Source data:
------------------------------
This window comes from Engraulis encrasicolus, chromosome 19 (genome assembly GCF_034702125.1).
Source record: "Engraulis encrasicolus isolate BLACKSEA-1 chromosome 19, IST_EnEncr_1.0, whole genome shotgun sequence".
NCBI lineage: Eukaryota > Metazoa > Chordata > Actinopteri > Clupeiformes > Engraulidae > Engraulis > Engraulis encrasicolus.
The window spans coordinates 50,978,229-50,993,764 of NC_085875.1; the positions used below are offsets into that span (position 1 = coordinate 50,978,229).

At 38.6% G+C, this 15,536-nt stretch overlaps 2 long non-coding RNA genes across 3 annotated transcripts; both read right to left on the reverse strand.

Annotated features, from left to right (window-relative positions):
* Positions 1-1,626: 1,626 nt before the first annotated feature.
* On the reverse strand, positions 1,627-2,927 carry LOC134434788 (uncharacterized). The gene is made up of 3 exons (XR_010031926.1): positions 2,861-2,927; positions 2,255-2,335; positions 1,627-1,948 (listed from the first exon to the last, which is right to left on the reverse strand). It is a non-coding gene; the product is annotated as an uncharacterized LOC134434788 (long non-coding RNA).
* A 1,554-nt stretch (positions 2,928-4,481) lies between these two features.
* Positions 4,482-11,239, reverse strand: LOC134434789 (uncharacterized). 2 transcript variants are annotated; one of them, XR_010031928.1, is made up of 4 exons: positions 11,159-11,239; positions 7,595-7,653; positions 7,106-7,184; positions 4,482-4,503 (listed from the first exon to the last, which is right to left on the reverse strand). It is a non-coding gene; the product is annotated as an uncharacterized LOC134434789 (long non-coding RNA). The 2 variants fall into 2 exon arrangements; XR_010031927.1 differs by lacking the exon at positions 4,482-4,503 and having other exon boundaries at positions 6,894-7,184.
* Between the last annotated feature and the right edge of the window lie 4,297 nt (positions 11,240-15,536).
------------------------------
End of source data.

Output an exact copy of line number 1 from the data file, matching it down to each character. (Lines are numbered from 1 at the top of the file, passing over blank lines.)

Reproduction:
This window comes from Engraulis encrasicolus, chromosome 19 (genome assembly GCF_034702125.1).